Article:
Drought over in California: Governor

2017-04-09 10:00
(Gregory Bull, AP)

(Gregory Bull, AP)

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Fresno - California Governor Jerry Brown has declared an end to the state's drought emergency after powerful storms quenched the state following four extraordinarily dry years that drained reservoirs and wells, devastated forests and farmland and forced millions of people to slash their water use.

The turnaround has been stark. After years of brown fields and cracked earth, monster storms blanketed California's Sierra Nevada Mountains this winter with deep snow that flows into the network of rivers and streams that supply much of the state's water.

Sustainable levels

Front lawns revived to bright green in neighbourhoods throughout the state and rivers that had become dry beds of sand and gravel are now charged with water swelling up in their banks.

Still, lifting the order is a largely symbolic measure that doesn't remove most of the restrictions. Officials insisted they're holding onto some conservation rules for the 40 million residents of the nation's most populous state.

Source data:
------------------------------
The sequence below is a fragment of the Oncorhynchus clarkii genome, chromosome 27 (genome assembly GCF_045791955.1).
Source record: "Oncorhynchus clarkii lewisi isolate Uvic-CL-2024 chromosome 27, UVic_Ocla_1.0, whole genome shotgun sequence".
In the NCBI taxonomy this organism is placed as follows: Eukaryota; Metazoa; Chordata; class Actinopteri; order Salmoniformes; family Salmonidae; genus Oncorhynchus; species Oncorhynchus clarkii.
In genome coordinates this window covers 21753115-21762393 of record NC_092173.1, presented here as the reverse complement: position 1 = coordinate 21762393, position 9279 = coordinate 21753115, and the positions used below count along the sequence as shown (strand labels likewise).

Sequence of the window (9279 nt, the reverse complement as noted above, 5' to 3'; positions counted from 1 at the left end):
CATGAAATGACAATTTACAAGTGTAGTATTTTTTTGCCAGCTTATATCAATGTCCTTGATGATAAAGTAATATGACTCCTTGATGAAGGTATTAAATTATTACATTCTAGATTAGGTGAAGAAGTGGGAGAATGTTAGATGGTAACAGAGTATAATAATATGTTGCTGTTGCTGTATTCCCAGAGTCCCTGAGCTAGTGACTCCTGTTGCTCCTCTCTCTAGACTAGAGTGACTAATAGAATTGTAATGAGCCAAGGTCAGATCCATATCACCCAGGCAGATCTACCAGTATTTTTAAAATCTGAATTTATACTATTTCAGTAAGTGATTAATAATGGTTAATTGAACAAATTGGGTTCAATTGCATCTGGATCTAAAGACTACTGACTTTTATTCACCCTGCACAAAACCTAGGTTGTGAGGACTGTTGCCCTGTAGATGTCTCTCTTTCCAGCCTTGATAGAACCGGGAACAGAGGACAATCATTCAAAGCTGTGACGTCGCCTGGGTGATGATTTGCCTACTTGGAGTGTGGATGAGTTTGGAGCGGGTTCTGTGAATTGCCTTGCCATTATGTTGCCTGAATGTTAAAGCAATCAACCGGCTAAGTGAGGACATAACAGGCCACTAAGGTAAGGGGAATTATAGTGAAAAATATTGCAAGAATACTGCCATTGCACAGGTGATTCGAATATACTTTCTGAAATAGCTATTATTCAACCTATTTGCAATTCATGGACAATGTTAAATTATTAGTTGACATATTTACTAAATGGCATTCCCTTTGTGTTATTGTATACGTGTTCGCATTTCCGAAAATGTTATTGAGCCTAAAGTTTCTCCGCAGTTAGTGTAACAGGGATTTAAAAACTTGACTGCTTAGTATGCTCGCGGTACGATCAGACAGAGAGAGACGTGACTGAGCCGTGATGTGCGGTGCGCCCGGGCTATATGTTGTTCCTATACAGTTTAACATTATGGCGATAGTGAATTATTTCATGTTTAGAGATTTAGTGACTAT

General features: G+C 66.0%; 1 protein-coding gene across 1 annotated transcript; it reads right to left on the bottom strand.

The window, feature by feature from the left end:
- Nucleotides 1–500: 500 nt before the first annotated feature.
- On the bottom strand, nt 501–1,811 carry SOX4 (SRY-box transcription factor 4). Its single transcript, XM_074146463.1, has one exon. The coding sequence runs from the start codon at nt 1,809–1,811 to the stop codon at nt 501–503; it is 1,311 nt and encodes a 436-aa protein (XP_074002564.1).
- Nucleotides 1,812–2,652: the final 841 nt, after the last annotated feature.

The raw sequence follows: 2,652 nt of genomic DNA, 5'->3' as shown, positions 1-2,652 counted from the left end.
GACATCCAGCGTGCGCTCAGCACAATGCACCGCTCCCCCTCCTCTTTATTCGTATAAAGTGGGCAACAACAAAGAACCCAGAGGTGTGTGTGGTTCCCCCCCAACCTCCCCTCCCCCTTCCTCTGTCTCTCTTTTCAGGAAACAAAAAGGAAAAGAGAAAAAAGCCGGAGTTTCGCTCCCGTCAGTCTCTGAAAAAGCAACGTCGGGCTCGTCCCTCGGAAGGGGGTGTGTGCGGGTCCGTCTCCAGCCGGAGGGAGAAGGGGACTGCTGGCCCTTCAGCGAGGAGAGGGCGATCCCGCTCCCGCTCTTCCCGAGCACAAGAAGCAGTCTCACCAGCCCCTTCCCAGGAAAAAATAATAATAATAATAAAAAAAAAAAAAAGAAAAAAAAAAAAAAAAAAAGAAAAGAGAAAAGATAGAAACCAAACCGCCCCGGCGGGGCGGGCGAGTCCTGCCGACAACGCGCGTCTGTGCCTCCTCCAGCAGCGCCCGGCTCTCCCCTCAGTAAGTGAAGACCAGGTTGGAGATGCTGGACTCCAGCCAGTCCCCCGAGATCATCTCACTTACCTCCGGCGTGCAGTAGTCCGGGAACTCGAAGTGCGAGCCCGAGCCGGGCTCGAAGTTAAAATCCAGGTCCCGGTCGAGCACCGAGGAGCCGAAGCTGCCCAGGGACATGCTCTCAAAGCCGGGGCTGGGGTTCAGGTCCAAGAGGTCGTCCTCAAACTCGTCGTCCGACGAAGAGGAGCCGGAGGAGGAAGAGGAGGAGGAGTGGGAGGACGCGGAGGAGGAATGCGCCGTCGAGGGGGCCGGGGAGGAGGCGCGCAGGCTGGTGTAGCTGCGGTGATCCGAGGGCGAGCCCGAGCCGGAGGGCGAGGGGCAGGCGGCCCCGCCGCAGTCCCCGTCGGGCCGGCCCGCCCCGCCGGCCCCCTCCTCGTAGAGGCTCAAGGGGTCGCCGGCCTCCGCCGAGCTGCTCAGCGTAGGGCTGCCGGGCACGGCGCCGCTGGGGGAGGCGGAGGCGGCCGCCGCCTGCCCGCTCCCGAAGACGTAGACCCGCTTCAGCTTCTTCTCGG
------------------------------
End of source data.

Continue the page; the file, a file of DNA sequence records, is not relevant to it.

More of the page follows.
California uses more water each year than nature makes available and one wet winter won't change the long-term outlook, environmentalists cautioned.

"Water may appear to be in abundance right now," said Kate Poole, director of the Natural Resources Defence Council. "But even after this unusually wet season, there won't be enough water to satisfy all the demands of agriculture, business and cities, without draining our rivers and groundwater basins below sustainable levels".

At the drought's peak, citizens were urged to cut shower times and outdoor watering. Homeowners let lawns turn brown or ripped them out altogether and replaced them with desert-like landscaping.

Groundwater supplies

The drought strained native fish that migrate up rivers, killed more than 100 million trees and forced farmers in the nation's leading agricultural state to rely heavily on groundwater, causing the ground to sink. Some growers tore out orchards.

Brown declared the emergency in 2014 and officials later ordered mandatory conservation for the first time in state history.

Even now, the governor has kept the drought emergency in place for four counties, most of them at the state's farming heartland, where emergency drinking water projects will continue to help address diminished groundwater supplies.


Read more on:    us  |  drought

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